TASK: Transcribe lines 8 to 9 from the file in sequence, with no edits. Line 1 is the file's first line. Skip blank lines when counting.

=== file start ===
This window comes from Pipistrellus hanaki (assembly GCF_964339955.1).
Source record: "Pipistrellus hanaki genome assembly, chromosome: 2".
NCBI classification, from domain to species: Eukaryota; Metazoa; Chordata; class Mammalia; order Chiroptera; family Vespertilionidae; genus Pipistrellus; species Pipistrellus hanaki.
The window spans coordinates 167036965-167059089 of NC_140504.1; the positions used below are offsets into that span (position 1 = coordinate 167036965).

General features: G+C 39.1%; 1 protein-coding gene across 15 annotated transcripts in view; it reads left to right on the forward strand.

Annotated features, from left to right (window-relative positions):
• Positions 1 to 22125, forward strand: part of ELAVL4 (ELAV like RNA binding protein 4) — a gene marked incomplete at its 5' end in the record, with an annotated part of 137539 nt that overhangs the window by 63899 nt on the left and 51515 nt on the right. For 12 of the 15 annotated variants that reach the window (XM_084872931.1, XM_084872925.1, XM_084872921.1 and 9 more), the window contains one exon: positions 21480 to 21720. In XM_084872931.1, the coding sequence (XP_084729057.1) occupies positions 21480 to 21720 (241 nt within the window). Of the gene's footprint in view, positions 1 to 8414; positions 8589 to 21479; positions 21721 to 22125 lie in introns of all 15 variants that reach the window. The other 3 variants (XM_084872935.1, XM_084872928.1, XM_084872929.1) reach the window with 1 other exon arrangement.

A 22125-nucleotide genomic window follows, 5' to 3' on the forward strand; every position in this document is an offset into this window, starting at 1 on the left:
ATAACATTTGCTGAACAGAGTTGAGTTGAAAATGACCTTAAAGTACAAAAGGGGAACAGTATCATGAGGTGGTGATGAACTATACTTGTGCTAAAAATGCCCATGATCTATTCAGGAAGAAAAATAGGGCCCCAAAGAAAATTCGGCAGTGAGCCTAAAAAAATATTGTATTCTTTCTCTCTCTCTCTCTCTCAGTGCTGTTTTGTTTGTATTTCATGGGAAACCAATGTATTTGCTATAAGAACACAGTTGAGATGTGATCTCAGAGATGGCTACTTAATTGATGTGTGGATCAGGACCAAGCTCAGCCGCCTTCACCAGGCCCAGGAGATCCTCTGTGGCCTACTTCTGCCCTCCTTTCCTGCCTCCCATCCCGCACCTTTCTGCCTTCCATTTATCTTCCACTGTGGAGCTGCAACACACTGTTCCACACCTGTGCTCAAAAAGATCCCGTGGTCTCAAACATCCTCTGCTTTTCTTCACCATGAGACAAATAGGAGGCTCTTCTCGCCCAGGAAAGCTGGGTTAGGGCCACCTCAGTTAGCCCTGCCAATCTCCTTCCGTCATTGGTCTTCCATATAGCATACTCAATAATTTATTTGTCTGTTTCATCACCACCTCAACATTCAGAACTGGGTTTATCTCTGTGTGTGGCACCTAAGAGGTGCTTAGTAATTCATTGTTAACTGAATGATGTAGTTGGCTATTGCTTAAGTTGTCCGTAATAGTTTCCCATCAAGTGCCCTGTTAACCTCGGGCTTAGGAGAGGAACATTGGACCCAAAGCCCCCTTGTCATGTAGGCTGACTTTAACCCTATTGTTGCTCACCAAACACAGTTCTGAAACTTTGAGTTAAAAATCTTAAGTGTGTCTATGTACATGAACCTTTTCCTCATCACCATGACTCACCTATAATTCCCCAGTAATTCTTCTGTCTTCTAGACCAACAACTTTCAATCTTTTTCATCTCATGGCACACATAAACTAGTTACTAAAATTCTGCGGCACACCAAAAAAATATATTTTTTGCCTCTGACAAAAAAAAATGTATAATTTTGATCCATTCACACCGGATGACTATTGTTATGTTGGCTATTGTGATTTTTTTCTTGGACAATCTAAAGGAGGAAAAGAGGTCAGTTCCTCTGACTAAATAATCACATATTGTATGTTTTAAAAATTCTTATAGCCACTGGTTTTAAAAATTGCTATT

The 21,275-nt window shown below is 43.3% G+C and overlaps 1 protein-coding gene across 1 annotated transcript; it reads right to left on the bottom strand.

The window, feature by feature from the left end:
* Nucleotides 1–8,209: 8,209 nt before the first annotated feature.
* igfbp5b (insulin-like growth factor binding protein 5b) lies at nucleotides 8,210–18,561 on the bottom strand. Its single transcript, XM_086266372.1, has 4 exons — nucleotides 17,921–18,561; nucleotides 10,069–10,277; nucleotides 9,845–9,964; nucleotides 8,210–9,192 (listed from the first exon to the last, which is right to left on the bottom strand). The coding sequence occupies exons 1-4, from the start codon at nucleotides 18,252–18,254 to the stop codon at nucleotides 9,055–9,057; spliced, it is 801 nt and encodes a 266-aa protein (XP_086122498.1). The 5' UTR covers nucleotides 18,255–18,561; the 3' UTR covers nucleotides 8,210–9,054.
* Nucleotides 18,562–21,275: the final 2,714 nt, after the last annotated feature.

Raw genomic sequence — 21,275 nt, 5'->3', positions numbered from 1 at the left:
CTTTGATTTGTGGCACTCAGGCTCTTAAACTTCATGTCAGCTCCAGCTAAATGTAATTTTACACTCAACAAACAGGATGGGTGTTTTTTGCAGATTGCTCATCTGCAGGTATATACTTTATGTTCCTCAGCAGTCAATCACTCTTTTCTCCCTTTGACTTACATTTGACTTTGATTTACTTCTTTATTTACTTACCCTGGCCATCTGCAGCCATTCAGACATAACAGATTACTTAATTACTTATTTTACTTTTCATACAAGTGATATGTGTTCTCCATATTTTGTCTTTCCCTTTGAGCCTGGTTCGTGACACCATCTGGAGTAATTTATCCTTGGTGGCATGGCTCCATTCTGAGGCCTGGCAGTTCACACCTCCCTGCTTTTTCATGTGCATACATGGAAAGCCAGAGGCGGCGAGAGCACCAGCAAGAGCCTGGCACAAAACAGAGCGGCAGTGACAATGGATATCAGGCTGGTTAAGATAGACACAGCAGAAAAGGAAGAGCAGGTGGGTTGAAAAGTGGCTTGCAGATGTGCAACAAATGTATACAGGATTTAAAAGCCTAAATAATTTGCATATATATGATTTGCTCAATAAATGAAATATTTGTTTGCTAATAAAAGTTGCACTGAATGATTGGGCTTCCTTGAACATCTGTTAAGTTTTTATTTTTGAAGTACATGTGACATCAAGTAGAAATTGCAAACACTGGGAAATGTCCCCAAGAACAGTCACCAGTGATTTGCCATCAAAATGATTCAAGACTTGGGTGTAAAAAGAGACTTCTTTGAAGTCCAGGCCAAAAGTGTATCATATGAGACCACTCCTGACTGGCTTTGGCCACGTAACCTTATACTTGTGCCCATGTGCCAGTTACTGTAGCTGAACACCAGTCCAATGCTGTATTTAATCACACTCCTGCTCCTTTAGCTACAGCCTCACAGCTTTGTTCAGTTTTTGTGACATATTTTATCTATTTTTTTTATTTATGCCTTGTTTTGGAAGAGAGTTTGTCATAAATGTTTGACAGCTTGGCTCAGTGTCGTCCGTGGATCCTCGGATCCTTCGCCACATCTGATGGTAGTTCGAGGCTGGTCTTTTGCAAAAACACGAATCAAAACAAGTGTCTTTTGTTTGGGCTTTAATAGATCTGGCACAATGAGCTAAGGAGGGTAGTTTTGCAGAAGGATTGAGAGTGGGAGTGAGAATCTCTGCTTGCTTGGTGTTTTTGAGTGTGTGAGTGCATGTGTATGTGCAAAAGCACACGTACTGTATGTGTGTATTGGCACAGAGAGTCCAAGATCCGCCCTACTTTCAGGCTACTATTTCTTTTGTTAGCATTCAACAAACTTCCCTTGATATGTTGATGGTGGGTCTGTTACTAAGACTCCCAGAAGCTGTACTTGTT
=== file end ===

A 22125-nucleotide genomic window follows, 5' to 3' on the forward strand; every position in this document is an offset into this window, starting at 1 on the left:
ATAACATTTGCTGAACAGAGTTGAGTTGAAAATGACCTTAAAGTACAAAAGGGGAACAGTATCATGAGGTGGTGATGAACTATACTTGTGCTAAAAATGCCCATGATCTATTCAGGAAGAAAAATAGGGCCCCAAAGAAAATTCGGCAGTGAGCCTAAAAAAATATTGTATTCTTTCTCTCTCTCTCTCTCTCAGTGCTGTTTTGTTTGTATTTCATGGGAAACCAATGTATTTGCTATAAGAACACAGTTGAGATGTGATCTCAGAGATGGCTACTTAATTGATGTGTGGATCAGGACCAAGCTCAGCCGCCTTCACCAGGCCCAGGAGATCCTCTGTGGCCTACTTCTGCCCTCCTTTCCTGCCTCCCATCCCGCACCTTTCTGCCTTCCATTTATCTTCCACTGTGGAGCTGCAACACACTGTTCCACACCTGTGCTCAAAAAGATCCCGTGGTCTCAAACATCCTCTGCTTTTCTTCACCATGAGACAAATAGGAGGCTCTTCTCGCCCAGGAAAGCTGGGTTAGGGCCACCTCAGTTAGCCCTGCCAATCTCCTTCCGTCATTGGTCTTCCATATAGCATACTCAATAATTTATTTGTCTGTTTCATCACCACCTCAACATTCAGAACTGGGTTTATCTCTGTGTGTGGCACCTAAGAGGTGCTTAGTAATTCATTGTTAACTGAATGATGTAGTTGGCTATTGCTTAAGTTGTCCGTAATAGTTTCCCATCAAGTGCCCTGTTAACCTCGGGCTTAGGAGAGGAACATTGGACCCAAAGCCCCCTTGTCATGTAGGCTGACTTTAACCCTATTGTTGCTCACCAAACACAGTTCTGAAACTTTGAGTTAAAAATCTTAAGTGTGTCTATGTACATGAACCTTTTCCTCATCACCATGACTCACCTATAATTCCCCAGTAATTCTTCTGTCTTCTAGACCAACAACTTTCAATCTTTTTCATCTCATGGCACACATAAACTAGTTACTAAAATTCTGCGGCACACCAAAAAAATATATTTTTTGCCTCTGACAAAAAAAAATGTATAATTTTGATCCATTCACACCGGATGACTATTGTTATGTTGGCTATTGTGATTTTTTTCTTGGACAATCTAAAGGAGGAAAAGAGGTCAGTTCCTCTGACTAAATAATCACATATTGTATGTTTTAAAAATTCTTATAGCCACTGGTTTTAAAAATTGCTATT